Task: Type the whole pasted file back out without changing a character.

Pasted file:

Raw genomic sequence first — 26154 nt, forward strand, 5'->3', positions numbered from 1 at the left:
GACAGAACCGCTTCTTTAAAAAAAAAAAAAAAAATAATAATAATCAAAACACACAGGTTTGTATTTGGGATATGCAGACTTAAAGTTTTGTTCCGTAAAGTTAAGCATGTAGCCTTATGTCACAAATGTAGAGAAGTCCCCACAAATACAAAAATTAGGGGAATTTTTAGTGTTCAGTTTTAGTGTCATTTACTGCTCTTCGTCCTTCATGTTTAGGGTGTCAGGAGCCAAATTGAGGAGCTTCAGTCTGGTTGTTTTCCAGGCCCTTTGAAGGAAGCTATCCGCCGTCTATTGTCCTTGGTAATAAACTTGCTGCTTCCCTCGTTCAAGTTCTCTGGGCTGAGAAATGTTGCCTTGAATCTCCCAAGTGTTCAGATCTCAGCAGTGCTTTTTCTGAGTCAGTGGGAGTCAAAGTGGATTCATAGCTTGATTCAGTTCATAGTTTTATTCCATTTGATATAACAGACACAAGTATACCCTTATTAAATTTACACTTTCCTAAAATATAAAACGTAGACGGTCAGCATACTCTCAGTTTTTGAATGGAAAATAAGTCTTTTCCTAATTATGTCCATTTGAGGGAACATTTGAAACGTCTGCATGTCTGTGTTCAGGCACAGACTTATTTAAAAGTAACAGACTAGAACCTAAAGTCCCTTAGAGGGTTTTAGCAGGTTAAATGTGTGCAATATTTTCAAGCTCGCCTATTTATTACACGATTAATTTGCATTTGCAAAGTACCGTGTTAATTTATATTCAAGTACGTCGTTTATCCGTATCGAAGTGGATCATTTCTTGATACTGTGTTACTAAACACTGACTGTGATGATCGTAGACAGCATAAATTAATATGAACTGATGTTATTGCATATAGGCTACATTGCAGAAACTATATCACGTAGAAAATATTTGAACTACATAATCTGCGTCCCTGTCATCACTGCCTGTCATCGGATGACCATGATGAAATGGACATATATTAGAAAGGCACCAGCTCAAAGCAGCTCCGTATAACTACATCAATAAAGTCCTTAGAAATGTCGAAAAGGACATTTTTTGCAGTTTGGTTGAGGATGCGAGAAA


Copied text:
Raw genomic sequence first — 26154 nt, forward strand, 5'->3', positions numbered from 1 at the left:
GACAGAACCGCTTCTTTAAAAAAAAAAAAAAAAATAATAATAATCAAAACACACAGGTTTGTATTTGGGATATGCAGACTTAAAGTTTTGTTCCGTAAAGTTAAGCATGTAGCCTTATGTCACAAATGTAGAGAAGTCCCCACAAATACAAAAATTAGGGGAATTTTTAGTGTTCAGTTTTAGTGTCATTTACTGCTCTTCGTCCTTCATGTTTAGGGTGTCAGGAGCCAAATTGAGGAGCTTCAGTCTGGTTGTTTTCCAGGCCCTTTGAAGGAAGCTATCCGCCGTCTATTGTCCTTGGTAATAAACTTGCTGCTTCCCTCGTTCAAGTTCTCTGGGCTGAGAAATGTTGCCTTGAATCTCCCAAGTGTTCAGATCTCAGCAGTGCTTTTTCTGAGTCAGTGGGAGTCAAAGTGGATTCATAGCTTGATTCAGTTCATAGTTTTATTCCATTTGATATAACAGACACAAGTATACCCTTATTAAATTTACACTTTCCTAAAATATAAAACGTAGACGGTCAGCATACTCTCAGTTTTTGAATGGAAAATAAGTCTTTTCCTAATTATGTCCATTTGAGGGAACATTTGAAACGTCTGCATGTCTGTGTTCAGGCACAGACTTATTTAAAAGTAACAGACTAGAACCTAAAGTCCCTTAGAGGGTTTTAGCAGGTTAAATGTGTGCAATATTTTCAAGCTCGCCTATTTATTACACGATTAATTTGCATTTGCAAAGTACCGTGTTAATTTATATTCAAGTACGTCGTTTATCCGTATCGAAGTGGATCATTTCTTGATACTGTGTTACTAAACACTGACTGTGATGATCGTAGACAGCATAAATTAATATGAACTGATGTTATTGCATATAGGCTACATTGCAGAAACTATATCACGTAGAAAATATTTGAACTACATAATCTGCGTCCCTGTCATCACTGCCTGTCATCGGATGACCATGATGAAATGGACATATATTAGAAAGGCACCAGCTCAAAGCAGCTCCGTATAACTACATCAATAAAGTCCTTAGAAATGTCGAAAAGGACATTTTTTGCAGTTTGGTTGAGGATGCGAGAAA